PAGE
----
Board of Supervisors gives veto-proof approval to local hiring mandate

Examiner file photoSupervisor John Avalos expressed concerns about the cost of the $100 million communication network known as BayWEB.

San Francisco supervisors on Tuesday gave final approval of an ordinance that will require that city residents be hired for municipal construction projects.

The legislation will require 20 percent local hiring in the first year, increasing by 5 percent each year to 50 percent in the seventh year. The measure had drawn concern from some contractors and building trade unions.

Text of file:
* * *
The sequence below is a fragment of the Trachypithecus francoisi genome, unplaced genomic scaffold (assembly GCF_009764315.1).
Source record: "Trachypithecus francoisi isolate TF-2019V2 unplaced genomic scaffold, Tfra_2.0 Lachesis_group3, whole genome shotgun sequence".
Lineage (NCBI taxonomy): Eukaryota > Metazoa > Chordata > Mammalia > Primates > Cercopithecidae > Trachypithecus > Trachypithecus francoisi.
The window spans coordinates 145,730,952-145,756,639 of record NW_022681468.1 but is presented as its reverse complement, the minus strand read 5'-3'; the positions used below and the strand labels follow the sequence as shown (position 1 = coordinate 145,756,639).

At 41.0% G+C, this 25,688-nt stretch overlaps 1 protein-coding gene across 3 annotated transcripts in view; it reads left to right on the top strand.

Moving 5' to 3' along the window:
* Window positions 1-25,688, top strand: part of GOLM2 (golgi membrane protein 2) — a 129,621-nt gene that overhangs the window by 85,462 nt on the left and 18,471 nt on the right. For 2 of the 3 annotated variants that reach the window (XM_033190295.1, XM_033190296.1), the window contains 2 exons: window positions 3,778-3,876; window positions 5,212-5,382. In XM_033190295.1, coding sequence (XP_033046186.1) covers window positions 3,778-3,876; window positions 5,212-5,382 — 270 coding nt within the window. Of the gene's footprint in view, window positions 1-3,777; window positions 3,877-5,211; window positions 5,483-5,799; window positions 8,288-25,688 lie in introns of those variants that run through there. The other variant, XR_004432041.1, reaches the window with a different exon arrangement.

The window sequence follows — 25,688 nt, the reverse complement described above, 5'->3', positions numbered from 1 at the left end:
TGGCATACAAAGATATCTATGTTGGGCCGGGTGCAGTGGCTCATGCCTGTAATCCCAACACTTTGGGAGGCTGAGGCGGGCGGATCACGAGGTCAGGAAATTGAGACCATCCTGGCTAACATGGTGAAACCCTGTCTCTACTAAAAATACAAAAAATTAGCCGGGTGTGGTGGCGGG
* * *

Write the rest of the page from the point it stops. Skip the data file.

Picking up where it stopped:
Mayor Gavin Newsom has expressed support for local hiring, but his office said Tuesday that Newsom has not had a chance to review the legislation.

Even if Newsom were to veto it, the board passed it by a veto-proof 8-3 majority. The same majority gave initial approval on Dec. 7.

Supervisor John Avalos, the sponsor of the legislation, has called it “a new deal” for San Francisco that would bring more jobs to economically depressed neighborhoods in the city.

Avalos praised the ordinance as “the nation’s strongest local hiring mandate.”

Supervisors Michela Alioto-Pier, Carmen Chu and Sean Elsbernd voted against it.

Bay Area NewsBoard of SupervisorsGovernment & PoliticsLocalPoliticsSan Francisco

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